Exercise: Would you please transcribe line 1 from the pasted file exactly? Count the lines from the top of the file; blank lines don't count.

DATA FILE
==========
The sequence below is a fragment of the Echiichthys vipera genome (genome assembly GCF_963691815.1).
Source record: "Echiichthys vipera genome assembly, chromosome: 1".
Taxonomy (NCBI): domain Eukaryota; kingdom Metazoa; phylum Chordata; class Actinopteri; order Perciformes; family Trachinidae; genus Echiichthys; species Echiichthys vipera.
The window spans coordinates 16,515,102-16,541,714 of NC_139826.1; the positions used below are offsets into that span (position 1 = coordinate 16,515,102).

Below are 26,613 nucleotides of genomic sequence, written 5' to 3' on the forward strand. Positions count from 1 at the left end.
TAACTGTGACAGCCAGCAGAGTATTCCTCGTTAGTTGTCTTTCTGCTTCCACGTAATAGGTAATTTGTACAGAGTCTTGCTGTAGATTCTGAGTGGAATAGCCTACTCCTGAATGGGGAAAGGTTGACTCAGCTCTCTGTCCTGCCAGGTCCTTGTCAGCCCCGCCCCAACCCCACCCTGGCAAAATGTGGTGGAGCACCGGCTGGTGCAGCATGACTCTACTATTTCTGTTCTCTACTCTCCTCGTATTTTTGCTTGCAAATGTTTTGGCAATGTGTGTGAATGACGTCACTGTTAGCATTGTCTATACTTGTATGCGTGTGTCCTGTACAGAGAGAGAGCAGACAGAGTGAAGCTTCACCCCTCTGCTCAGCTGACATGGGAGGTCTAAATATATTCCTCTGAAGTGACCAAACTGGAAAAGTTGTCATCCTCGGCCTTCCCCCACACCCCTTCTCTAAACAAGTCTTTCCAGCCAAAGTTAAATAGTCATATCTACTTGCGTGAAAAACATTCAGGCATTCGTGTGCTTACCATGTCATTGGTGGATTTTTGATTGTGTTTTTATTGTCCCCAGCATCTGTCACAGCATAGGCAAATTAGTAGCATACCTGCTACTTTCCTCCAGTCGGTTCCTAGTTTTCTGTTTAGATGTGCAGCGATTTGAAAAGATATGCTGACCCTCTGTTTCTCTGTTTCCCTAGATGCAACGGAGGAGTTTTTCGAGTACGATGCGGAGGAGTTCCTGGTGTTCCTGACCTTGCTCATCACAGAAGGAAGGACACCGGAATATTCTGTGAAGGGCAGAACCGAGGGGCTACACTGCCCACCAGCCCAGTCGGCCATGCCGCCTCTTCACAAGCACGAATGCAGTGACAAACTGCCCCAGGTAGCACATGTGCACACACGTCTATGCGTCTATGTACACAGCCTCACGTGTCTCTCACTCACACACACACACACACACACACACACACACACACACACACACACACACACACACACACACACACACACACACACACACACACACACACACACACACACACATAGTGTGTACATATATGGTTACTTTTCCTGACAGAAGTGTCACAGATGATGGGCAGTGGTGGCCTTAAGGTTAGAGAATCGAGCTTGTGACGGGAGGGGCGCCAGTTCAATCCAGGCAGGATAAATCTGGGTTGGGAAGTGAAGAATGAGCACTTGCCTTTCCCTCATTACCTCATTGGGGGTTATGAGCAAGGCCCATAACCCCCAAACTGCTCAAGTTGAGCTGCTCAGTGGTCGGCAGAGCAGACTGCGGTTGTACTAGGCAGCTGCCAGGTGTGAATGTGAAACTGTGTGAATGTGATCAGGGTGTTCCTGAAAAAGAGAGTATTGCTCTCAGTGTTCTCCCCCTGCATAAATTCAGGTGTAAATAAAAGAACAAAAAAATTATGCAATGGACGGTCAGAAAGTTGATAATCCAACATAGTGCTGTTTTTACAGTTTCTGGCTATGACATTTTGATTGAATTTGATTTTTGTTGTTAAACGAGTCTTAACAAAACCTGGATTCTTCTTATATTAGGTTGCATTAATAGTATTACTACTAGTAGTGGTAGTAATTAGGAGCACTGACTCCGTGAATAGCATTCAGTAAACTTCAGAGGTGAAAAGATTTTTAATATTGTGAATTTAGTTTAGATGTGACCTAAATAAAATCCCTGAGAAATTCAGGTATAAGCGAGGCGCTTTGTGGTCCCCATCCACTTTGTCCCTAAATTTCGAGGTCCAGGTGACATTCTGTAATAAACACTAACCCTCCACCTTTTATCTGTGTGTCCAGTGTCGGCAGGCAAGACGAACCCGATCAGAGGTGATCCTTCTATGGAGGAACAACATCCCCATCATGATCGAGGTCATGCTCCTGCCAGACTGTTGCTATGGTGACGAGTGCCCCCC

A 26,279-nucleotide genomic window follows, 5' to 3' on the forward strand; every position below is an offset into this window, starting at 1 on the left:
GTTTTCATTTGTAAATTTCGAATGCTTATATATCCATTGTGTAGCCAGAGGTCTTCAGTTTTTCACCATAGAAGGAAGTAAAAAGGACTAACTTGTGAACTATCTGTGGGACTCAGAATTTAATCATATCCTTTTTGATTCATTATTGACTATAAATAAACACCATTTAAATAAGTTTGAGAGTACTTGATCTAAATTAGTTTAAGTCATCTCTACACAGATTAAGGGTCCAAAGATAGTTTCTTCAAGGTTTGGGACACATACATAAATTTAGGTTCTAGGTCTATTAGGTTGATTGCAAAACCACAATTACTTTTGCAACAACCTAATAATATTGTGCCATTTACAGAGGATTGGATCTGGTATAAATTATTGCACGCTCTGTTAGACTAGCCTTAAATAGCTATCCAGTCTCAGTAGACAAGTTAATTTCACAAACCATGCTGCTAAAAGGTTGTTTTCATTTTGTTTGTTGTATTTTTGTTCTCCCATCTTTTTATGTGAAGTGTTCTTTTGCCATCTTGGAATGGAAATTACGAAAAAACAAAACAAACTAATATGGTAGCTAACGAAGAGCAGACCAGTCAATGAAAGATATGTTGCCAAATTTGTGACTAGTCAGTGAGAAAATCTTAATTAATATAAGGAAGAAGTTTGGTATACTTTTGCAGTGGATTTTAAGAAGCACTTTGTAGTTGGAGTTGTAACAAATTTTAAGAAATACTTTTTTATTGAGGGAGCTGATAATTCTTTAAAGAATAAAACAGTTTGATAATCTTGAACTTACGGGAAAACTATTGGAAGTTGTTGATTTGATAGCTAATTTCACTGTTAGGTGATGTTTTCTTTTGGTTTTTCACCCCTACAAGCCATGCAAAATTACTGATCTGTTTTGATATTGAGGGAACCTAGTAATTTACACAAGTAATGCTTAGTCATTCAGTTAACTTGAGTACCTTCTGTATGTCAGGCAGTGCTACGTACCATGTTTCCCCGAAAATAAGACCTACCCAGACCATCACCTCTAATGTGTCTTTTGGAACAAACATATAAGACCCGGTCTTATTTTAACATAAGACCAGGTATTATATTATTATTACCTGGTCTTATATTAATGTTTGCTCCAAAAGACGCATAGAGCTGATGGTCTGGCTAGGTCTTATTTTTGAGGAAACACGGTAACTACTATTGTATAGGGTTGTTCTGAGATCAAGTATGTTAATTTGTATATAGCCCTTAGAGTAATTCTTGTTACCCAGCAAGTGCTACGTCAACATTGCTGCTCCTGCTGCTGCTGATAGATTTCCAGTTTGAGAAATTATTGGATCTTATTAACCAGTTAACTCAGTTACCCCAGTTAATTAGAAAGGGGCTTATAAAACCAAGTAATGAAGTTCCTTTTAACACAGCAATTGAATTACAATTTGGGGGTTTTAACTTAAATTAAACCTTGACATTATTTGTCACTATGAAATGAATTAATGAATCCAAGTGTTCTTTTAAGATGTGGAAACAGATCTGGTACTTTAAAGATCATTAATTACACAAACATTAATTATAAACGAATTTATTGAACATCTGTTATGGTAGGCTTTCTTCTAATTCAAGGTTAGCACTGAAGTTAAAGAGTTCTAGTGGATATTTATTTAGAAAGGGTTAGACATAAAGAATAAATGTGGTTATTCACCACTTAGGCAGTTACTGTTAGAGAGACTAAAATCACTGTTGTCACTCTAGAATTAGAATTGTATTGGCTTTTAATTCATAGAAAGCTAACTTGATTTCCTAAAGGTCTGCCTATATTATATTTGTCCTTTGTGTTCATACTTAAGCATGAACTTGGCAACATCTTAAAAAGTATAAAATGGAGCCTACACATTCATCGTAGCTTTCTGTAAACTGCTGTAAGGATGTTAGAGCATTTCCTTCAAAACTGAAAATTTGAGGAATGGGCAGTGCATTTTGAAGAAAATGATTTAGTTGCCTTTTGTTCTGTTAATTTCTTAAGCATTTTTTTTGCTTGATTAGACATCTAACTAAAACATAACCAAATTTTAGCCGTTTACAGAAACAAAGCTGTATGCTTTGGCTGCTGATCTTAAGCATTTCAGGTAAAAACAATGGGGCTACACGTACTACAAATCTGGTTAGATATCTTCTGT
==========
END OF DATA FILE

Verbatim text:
The sequence below is a fragment of the Echiichthys vipera genome (genome assembly GCF_963691815.1).